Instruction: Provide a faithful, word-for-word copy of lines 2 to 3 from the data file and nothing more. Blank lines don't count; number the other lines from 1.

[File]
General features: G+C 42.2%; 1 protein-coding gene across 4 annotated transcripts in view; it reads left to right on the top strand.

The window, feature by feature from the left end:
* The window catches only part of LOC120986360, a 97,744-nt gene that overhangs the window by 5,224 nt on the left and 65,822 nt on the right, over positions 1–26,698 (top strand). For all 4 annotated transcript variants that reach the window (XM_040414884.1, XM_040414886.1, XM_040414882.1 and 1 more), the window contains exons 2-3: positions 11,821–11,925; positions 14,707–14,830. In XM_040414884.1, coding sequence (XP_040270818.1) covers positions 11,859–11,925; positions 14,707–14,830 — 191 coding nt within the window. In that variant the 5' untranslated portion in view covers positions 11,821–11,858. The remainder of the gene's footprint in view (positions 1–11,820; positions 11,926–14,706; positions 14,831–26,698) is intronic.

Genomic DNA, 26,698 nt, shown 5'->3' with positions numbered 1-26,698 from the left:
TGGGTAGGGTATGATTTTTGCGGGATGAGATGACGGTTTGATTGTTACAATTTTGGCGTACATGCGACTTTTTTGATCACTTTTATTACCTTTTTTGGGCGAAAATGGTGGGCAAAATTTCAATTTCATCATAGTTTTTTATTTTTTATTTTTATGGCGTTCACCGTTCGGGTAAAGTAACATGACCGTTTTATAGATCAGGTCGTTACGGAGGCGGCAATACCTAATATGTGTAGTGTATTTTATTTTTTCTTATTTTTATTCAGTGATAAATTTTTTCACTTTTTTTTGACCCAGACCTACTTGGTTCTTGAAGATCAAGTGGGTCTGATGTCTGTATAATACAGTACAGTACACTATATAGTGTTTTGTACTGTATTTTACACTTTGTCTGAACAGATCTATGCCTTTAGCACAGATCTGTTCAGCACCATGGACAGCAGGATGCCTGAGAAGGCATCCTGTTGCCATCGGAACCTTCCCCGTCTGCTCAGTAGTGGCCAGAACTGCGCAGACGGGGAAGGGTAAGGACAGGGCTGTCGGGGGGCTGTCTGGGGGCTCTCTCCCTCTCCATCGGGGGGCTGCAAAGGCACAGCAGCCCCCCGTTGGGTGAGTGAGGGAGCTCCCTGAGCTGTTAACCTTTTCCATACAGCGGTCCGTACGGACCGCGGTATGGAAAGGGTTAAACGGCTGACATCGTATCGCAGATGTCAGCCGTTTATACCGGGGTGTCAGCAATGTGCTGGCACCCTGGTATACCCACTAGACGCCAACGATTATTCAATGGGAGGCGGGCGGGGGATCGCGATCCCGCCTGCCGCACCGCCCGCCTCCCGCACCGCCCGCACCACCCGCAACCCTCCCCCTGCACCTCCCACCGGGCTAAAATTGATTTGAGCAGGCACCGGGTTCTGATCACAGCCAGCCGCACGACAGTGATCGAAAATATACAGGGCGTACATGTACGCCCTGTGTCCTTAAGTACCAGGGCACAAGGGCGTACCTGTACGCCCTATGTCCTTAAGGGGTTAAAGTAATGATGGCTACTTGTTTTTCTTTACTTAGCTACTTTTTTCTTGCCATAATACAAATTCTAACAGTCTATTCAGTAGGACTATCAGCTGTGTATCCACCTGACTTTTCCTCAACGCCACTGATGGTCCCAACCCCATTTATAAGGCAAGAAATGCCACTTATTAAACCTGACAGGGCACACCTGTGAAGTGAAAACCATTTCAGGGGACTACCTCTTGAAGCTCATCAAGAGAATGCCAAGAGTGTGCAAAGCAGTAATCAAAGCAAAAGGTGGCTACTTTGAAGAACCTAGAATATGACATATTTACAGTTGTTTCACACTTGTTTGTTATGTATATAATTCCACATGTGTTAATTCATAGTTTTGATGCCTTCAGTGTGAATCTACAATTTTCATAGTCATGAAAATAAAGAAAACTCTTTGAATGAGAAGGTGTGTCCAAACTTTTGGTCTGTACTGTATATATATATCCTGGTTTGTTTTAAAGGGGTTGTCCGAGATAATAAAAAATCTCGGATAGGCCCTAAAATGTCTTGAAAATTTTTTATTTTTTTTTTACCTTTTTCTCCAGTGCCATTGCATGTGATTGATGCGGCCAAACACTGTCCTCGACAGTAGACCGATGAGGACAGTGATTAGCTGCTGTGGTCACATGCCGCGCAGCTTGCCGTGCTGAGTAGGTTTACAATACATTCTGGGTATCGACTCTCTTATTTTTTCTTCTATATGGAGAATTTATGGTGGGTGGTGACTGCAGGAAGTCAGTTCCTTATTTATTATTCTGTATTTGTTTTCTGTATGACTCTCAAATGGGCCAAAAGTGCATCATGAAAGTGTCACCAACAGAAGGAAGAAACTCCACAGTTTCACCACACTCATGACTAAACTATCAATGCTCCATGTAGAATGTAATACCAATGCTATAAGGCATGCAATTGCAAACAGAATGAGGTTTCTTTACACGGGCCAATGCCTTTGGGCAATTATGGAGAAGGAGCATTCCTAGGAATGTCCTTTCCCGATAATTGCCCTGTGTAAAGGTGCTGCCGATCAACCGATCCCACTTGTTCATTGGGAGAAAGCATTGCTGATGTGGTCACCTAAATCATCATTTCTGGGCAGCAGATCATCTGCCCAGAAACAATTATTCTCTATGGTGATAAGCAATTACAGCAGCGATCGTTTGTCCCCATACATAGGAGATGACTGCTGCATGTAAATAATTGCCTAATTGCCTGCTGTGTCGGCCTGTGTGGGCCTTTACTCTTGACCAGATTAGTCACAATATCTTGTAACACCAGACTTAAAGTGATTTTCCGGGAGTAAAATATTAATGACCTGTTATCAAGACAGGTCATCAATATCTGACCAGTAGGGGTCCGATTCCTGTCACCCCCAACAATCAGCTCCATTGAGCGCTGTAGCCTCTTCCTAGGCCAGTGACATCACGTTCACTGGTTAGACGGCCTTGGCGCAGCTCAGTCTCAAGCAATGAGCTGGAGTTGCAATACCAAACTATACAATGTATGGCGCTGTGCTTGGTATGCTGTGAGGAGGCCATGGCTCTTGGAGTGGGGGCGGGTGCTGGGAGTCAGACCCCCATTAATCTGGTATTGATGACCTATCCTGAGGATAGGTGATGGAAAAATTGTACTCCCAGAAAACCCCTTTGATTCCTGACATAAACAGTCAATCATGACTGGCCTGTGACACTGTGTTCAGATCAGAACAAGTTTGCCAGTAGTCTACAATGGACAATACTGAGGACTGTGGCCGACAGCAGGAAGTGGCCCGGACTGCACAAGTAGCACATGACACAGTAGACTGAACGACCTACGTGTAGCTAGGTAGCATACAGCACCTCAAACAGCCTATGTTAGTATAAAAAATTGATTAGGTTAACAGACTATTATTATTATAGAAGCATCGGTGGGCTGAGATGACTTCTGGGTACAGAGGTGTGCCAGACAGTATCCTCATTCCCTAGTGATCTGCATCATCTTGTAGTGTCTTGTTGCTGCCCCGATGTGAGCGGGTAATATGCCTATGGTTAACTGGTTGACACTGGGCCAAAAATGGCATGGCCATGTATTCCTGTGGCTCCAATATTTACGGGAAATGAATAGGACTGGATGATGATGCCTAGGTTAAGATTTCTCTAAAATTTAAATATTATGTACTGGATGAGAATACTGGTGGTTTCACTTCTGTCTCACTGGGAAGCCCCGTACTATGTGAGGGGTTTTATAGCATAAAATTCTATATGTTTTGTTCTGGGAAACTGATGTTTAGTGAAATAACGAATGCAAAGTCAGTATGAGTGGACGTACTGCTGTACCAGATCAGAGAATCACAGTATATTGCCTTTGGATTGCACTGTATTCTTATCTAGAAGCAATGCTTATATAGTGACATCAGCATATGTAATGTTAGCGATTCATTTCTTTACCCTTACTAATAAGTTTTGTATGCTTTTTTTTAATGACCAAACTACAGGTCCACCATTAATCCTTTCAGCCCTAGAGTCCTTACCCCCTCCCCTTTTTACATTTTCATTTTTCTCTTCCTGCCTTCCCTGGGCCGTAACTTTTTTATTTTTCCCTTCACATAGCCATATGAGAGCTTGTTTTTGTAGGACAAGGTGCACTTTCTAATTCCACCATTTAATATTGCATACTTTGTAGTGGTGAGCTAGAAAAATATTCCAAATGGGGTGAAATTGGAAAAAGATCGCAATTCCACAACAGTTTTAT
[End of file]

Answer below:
The window, feature by feature from the left end:
* The window catches only part of LOC120986360, a 97,744-nt gene that overhangs the window by 5,224 nt on the left and 65,822 nt on the right, over positions 1–26,698 (top strand). For all 4 annotated transcript variants that reach the window (XM_040414884.1, XM_040414886.1, XM_040414882.1 and 1 more), the window contains exons 2-3: positions 11,821–11,925; positions 14,707–14,830. In XM_040414884.1, coding sequence (XP_040270818.1) covers positions 11,859–11,925; positions 14,707–14,830 — 191 coding nt within the window. In that variant the 5' untranslated portion in view covers positions 11,821–11,858. The remainder of the gene's footprint in view (positions 1–11,820; positions 11,926–14,706; positions 14,831–26,698) is intronic.